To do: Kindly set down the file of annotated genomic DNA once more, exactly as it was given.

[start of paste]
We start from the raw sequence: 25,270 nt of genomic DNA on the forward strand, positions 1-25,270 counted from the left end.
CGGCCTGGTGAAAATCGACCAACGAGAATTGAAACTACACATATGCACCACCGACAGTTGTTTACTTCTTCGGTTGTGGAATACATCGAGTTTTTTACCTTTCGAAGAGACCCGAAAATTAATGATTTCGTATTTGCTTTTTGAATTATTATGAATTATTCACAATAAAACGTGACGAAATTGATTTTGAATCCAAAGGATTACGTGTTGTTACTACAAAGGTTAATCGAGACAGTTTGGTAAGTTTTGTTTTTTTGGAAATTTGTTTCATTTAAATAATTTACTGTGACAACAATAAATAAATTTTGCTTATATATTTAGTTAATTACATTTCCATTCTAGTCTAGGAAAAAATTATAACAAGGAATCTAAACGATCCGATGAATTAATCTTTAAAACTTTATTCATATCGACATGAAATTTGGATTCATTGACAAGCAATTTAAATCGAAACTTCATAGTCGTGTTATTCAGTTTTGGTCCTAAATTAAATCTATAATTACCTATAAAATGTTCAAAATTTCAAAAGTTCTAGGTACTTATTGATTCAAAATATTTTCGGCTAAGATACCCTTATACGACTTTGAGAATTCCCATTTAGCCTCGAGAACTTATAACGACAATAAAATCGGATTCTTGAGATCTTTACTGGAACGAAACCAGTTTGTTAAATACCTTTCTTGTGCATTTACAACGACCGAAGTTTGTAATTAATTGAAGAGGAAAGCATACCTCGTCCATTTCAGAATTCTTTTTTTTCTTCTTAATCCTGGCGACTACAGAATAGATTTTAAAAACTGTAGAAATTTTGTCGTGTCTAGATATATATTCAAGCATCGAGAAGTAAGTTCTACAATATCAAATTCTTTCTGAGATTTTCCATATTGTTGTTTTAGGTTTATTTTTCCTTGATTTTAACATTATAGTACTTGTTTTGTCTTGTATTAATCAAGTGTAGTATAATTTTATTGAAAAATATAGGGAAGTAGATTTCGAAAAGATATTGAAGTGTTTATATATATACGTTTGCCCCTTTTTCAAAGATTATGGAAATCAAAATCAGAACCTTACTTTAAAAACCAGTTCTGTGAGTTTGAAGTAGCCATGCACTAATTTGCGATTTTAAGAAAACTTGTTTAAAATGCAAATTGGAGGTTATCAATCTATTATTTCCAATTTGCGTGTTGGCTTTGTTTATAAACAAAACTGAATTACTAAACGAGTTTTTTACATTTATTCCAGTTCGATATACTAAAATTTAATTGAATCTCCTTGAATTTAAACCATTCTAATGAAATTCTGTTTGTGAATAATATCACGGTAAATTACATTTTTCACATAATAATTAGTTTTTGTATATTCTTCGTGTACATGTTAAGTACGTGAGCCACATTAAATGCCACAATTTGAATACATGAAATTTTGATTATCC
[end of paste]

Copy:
We start from the raw sequence: 25,270 nt of genomic DNA on the forward strand, positions 1-25,270 counted from the left end.
CGGCCTGGTGAAAATCGACCAACGAGAATTGAAACTACACATATGCACCACCGACAGTTGTTTACTTCTTCGGTTGTGGAATACATCGAGTTTTTTACCTTTCGAAGAGACCCGAAAATTAATGATTTCGTATTTGCTTTTTGAATTATTATGAATTATTCACAATAAAACGTGACGAAATTGATTTTGAATCCAAAGGATTACGTGTTGTTACTACAAAGGTTAATCGAGACAGTTTGGTAAGTTTTGTTTTTTTGGAAATTTGTTTCATTTAAATAATTTACTGTGACAACAATAAATAAATTTTGCTTATATATTTAGTTAATTACATTTCCATTCTAGTCTAGGAAAAAATTATAACAAGGAATCTAAACGATCCGATGAATTAATCTTTAAAACTTTATTCATATCGACATGAAATTTGGATTCATTGACAAGCAATTTAAATCGAAACTTCATAGTCGTGTTATTCAGTTTTGGTCCTAAATTAAATCTATAATTACCTATAAAATGTTCAAAATTTCAAAAGTTCTAGGTACTTATTGATTCAAAATATTTTCGGCTAAGATACCCTTATACGACTTTGAGAATTCCCATTTAGCCTCGAGAACTTATAACGACAATAAAATCGGATTCTTGAGATCTTTACTGGAACGAAACCAGTTTGTTAAATACCTTTCTTGTGCATTTACAACGACCGAAGTTTGTAATTAATTGAAGAGGAAAGCATACCTCGTCCATTTCAGAATTCTTTTTTTTCTTCTTAATCCTGGCGACTACAGAATAGATTTTAAAAACTGTAGAAATTTTGTCGTGTCTAGATATATATTCAAGCATCGAGAAGTAAGTTCTACAATATCAAATTCTTTCTGAGATTTTCCATATTGTTGTTTTAGGTTTATTTTTCCTTGATTTTAACATTATAGTACTTGTTTTGTCTTGTATTAATCAAGTGTAGTATAATTTTATTGAAAAATATAGGGAAGTAGATTTCGAAAAGATATTGAAGTGTTTATATATATACGTTTGCCCCTTTTTCAAAGATTATGGAAATCAAAATCAGAACCTTACTTTAAAAACCAGTTCTGTGAGTTTGAAGTAGCCATGCACTAATTTGCGATTTTAAGAAAACTTGTTTAAAATGCAAATTGGAGGTTATCAATCTATTATTTCCAATTTGCGTGTTGGCTTTGTTTATAAACAAAACTGAATTACTAAACGAGTTTTTTACATTTATTCCAGTTCGATATACTAAAATTTAATTGAATCTCCTTGAATTTAAACCATTCTAATGAAATTCTGTTTGTGAATAATATCACGGTAAATTACATTTTTCACATAATAATTAGTTTTTGTATATTCTTCGTGTACATGTTAAGTACGTGAGCCACATTAAATGCCACAATTTGAATACATGAAATTTTGATTATCC